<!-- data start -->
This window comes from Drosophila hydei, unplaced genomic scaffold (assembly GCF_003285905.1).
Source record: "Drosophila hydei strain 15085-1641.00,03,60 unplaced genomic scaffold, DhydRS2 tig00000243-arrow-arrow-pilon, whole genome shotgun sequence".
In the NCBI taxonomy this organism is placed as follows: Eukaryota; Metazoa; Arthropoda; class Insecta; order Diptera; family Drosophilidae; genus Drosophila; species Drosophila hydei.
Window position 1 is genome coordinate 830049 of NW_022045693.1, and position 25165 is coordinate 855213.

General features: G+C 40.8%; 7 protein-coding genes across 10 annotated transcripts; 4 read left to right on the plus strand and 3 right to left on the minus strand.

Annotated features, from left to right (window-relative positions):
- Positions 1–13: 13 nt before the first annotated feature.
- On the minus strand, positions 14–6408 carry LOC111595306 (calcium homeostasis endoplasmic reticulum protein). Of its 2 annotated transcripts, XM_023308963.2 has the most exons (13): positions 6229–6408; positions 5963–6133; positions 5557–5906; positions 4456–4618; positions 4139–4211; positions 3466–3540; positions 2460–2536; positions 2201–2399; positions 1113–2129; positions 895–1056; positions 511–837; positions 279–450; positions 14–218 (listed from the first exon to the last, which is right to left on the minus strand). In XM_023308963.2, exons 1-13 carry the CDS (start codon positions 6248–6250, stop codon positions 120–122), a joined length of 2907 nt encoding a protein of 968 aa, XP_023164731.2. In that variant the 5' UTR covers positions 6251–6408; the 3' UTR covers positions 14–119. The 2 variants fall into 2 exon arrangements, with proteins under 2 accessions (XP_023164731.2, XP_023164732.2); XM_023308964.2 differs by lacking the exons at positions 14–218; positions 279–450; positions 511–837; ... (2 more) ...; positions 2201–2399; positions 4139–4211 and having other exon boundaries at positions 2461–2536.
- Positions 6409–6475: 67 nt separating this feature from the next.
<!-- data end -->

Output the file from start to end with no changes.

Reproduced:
This window comes from Drosophila hydei, unplaced genomic scaffold (assembly GCF_003285905.1).
Source record: "Drosophila hydei strain 15085-1641.00,03,60 unplaced genomic scaffold, DhydRS2 tig00000243-arrow-arrow-pilon, whole genome shotgun sequence".
In the NCBI taxonomy this organism is placed as follows: Eukaryota; Metazoa; Arthropoda; class Insecta; order Diptera; family Drosophilidae; genus Drosophila; species Drosophila hydei.
Window position 1 is genome coordinate 830049 of NW_022045693.1, and position 25165 is coordinate 855213.

General features: G+C 40.8%; 7 protein-coding genes across 10 annotated transcripts; 4 read left to right on the plus strand and 3 right to left on the minus strand.

Annotated features, from left to right (window-relative positions):
- Positions 1–13: 13 nt before the first annotated feature.
- On the minus strand, positions 14–6408 carry LOC111595306 (calcium homeostasis endoplasmic reticulum protein). Of its 2 annotated transcripts, XM_023308963.2 has the most exons (13): positions 6229–6408; positions 5963–6133; positions 5557–5906; positions 4456–4618; positions 4139–4211; positions 3466–3540; positions 2460–2536; positions 2201–2399; positions 1113–2129; positions 895–1056; positions 511–837; positions 279–450; positions 14–218 (listed from the first exon to the last, which is right to left on the minus strand). In XM_023308963.2, exons 1-13 carry the CDS (start codon positions 6248–6250, stop codon positions 120–122), a joined length of 2907 nt encoding a protein of 968 aa, XP_023164731.2. In that variant the 5' UTR covers positions 6251–6408; the 3' UTR covers positions 14–119. The 2 variants fall into 2 exon arrangements, with proteins under 2 accessions (XP_023164731.2, XP_023164732.2); XM_023308964.2 differs by lacking the exons at positions 14–218; positions 279–450; positions 511–837; ... (2 more) ...; positions 2201–2399; positions 4139–4211 and having other exon boundaries at positions 2461–2536.
- Positions 6409–6475: 67 nt separating this feature from the next.